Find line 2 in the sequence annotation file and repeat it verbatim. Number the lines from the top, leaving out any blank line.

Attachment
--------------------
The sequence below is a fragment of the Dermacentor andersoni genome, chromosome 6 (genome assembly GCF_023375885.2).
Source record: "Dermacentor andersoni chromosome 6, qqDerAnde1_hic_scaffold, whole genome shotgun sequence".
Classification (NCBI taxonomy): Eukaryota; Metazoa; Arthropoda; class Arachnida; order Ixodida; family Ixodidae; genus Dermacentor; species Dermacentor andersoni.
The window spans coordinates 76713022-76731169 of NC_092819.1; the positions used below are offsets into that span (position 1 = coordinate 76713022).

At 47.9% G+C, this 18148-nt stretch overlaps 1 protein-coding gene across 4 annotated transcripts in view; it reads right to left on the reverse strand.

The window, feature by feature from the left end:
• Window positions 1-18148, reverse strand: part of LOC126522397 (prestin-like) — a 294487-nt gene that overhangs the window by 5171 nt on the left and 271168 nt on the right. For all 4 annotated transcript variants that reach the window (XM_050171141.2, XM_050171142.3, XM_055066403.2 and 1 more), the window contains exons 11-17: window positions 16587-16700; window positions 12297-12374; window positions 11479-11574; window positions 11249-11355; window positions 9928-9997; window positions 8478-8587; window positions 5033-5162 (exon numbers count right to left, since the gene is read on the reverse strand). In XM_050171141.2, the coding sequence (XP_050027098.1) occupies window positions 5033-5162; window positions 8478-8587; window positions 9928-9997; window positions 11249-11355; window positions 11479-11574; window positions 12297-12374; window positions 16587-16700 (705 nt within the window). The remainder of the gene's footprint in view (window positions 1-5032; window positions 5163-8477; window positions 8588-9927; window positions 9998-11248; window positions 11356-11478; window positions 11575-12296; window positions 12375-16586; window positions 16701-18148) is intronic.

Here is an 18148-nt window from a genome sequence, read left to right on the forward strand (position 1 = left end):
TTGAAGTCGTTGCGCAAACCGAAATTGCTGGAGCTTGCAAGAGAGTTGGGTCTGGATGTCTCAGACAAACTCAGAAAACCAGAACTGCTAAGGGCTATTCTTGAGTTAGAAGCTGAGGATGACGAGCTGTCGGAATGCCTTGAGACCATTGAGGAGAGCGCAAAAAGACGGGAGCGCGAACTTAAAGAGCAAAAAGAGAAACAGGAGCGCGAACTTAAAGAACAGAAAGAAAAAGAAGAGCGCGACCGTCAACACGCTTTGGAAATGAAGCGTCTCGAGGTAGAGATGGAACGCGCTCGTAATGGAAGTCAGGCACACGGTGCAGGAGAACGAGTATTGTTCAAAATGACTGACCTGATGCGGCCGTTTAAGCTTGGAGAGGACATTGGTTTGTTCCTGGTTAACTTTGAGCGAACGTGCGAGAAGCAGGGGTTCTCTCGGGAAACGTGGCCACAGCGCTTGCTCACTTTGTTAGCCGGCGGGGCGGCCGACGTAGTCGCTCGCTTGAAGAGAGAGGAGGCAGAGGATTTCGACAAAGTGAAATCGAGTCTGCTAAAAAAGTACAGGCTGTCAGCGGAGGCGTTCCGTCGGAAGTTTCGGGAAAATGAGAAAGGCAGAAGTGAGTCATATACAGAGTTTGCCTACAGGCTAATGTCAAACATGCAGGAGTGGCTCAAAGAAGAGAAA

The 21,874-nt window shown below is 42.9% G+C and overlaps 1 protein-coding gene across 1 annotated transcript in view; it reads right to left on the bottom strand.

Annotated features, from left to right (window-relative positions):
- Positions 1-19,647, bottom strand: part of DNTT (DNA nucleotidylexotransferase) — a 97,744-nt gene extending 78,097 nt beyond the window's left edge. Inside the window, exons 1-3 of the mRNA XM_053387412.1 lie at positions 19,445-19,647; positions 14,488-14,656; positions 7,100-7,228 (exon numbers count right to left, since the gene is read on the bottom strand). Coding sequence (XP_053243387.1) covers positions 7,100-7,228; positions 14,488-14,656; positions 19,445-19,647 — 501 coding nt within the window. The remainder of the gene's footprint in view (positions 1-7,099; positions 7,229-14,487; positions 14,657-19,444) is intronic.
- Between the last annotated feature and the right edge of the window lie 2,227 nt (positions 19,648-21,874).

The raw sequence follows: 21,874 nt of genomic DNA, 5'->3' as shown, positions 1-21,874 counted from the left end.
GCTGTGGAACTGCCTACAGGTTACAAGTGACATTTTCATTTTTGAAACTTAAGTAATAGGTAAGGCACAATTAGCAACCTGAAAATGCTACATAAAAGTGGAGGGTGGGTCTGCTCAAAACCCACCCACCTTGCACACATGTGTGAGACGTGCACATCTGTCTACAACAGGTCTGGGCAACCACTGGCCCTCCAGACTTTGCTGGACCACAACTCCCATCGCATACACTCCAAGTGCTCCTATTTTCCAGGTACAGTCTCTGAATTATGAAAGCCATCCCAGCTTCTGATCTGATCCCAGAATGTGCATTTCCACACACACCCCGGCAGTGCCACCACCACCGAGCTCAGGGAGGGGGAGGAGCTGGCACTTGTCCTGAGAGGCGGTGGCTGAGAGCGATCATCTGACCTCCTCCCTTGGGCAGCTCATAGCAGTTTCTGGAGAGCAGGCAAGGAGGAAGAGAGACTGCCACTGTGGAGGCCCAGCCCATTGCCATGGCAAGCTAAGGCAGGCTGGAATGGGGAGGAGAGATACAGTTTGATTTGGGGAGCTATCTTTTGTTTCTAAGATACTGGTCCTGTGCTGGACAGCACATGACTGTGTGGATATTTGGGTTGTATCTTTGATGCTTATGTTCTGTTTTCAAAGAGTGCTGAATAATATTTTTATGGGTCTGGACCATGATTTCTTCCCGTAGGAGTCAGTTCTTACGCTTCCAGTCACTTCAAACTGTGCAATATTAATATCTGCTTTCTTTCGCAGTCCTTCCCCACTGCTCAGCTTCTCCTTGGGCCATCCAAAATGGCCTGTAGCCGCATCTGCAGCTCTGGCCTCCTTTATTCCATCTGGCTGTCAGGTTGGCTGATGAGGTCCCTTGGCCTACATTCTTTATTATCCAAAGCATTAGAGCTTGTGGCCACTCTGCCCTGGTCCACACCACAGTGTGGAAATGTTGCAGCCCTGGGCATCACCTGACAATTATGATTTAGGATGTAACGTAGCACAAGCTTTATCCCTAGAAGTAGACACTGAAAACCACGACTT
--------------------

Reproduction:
Source record: "Dermacentor andersoni chromosome 6, qqDerAnde1_hic_scaffold, whole genome shotgun sequence".